With the wide understanding of the health hazards caused by cigarette smoking, many efforts have been made to produce products which eliminate or reduce the need to smoke. For example, U.S. Pat. No. 3,901,248 to Lichtneckert, et al., discloses a chewable smoking substitute composition which includes nicotine adsorbed on a cation exchange resin, which is incorporated in a chewing gum base. When chewed, nicotine is released to diminish the urge to smoke.

More recently, U.S. Pat. No. 6,211,194 to Westman et al., and U.S. Pat. No. 6,268,386 to Thompson disclose beverages which have nicotine dissolved in them, and are intended to provide the consumer with sufficient nicotine to suppress the urge to smoke.

A problem with these prior art products is that the nicotine in them imparts a harsh or unpleasant taste, which discourages many of those addicted to smoking from using the products. One form of this invention provides a beverage which contains an effective amount of processed nicotine, and which is free from the objectionable taste, smell or odor of nicotine.

I have also discovered that the symptoms of migraine headaches can be alleviated or prevented by the administration of nicotine. Migraine headaches are so severe and disruptive of the life of the afflicted that many sufferers of that ailment may be willing to use nicotine in safe doses in almost any form to get relief, regardless of any objectionable taste, odor or smell of nicotine. However, preferably the nicotine is administered to the migraine patient in the convenient and unobjectionable beverage provided by this invention.

SUMMARY OF THE INVENTION

Migraine headaches are treated by the administration of effective amounts of nicotine, preferably in a water solution of nicotine processed as described below. However, nicotine in suitable doses and in other forms can also be administered in other forms, such as injection, tablet, gel cap, transdermal patch, or gum.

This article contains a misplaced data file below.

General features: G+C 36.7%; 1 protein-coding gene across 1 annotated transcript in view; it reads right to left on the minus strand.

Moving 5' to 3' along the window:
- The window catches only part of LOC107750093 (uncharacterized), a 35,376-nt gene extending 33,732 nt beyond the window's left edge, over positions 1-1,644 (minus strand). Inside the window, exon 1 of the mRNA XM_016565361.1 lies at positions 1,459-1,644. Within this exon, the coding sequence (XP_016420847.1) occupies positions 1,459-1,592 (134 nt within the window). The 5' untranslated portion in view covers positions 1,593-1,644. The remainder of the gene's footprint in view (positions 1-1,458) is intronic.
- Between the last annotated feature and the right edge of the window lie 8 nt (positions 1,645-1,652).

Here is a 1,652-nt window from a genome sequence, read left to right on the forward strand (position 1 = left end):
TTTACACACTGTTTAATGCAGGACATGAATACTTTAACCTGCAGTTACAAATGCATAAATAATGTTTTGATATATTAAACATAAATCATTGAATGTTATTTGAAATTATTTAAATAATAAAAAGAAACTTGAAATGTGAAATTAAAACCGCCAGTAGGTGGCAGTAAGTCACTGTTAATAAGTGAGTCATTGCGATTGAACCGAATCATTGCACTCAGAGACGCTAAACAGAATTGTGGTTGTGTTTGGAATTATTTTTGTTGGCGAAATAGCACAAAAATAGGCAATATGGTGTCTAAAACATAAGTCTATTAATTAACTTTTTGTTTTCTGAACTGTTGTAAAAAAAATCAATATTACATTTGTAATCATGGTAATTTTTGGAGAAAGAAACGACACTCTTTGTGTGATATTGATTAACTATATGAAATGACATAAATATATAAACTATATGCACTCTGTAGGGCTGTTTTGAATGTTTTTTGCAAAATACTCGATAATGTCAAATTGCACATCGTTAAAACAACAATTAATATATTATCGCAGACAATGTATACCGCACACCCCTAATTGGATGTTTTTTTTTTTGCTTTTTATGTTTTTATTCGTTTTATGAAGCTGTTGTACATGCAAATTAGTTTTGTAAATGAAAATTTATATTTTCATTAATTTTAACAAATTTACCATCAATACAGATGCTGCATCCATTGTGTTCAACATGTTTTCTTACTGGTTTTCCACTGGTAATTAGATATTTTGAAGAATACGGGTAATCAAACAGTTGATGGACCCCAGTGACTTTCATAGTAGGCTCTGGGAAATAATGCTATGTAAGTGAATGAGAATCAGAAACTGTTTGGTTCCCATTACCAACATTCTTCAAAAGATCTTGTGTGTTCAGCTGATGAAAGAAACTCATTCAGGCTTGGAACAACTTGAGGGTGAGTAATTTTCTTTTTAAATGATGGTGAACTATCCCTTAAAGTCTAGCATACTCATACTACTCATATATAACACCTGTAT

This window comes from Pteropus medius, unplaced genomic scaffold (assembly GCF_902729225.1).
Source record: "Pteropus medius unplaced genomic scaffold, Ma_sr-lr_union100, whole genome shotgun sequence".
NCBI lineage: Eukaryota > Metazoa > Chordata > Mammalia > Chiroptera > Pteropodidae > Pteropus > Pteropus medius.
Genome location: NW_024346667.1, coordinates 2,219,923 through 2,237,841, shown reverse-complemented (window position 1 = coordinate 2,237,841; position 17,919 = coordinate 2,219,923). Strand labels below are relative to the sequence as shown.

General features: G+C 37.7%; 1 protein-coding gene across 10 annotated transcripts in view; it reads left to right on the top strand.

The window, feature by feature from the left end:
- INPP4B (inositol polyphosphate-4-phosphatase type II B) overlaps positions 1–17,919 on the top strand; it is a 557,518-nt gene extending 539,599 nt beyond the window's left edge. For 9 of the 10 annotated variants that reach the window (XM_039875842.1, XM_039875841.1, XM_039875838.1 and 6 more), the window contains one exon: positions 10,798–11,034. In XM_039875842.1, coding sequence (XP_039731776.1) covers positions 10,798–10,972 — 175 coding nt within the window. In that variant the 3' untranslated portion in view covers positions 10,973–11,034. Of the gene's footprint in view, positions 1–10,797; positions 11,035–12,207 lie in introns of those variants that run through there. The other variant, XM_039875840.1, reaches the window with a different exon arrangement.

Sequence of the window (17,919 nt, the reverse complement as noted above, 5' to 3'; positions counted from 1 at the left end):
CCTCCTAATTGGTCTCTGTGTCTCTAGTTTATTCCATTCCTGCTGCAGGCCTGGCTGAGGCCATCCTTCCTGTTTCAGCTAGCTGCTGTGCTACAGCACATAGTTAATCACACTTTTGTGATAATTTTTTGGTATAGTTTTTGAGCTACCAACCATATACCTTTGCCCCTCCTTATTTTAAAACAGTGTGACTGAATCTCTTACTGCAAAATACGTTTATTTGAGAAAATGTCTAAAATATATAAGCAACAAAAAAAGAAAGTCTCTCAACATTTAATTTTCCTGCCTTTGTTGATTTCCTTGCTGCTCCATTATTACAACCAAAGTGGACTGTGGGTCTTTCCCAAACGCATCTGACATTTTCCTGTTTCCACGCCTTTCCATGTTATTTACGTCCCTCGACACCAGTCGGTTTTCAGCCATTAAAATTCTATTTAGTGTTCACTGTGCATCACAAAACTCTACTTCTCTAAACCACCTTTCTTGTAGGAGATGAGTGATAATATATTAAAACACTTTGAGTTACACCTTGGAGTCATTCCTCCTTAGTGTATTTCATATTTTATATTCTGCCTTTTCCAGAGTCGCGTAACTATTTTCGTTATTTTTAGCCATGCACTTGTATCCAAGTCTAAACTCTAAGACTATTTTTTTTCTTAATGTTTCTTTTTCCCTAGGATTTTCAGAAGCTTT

One embodiment of this invention provides a beverage which includes processed nicotine, and therefore does not have a discernable characteristic nicotine odor, taste or smell when consumed. In brief, the beverage is prepared by stirring a heated mixture of nicotine or a nicotine-containing substance and water for at least about one minute, and preferably for at least about 30 minutes, and thereafter filtering the mixture. In the preferred process, the nicotine or nicotine-containing substance is mixed with water pre-heated to a temperature above about 40° C., and preferably to about the boiling point. The mixture is stirred while heated to keep the nicotine dispersed in the water. Thereafter, the mixture is filtered.

The nicotine-containing substance is selected from a group consisting of tobacco alkaloids, which include substantially pure nicotine (which may be levo nicotine, dextro nicotine, or a racemic mixture of the two), and nicotine-like or related pharmacologically active compounds such as nor-nicotine, lobeline and the like, as well as the free-base substance nicotine and all pharmacologically acceptable salts of nicotine, including acid addition salts. Nicotine salts are useful and include nicotine hydrogen tartrate and nicotine bitartrate, as well as nicotine hydrochloride, nicotine dihydrochloride, nicotine sulfate, nicotine citrate, nicotine zinc chloride monohydrate and nicotine salicylate, either alone or in combination. “Nicotine” is used herein to include all the foregoing tobacco alkaloids and nicotine salts.

“Nicotine” also includes the solid complex of one or more tobacco alkaloid compounds bound to an ion exchange resin, or other polymer release system, particularly a cation exchanger. Examples of nicotine ion exchange resins are set forth in U.S. Pat. No. 3,901,248 to Lichtneckert et al., referred to above. That patent is incorporated herein in full. Nicotine polacrilex is a source of nicotine. Other sources include cured tobacco leaves and other plants which contains sufficient nicotine to be effective.

When nicotine polacrilex (a powder) is mixed with water, the material does not readily go into solution at room temperature, but instead produces a slurry. Heating and stirring the slurry causes the nicotine polacrilex to go into solution or at least become thoroughly dispersed. The solution is cooled, and much of the ion exchange resin solidifies to form a precipitate which settles out of the mixture, which is preferably cooled to about room temperature, and thereafter filtered. In one form of the invention, the mixture is passed through activated charcoal. Preferably, the cooled solution is also passed under pressure through a mechanical filter having a nominal pore size of about one micron. The processed mixture can also be filtered through an ionic filter, such as a semi-permeable membrane used in reverse osmosis processes.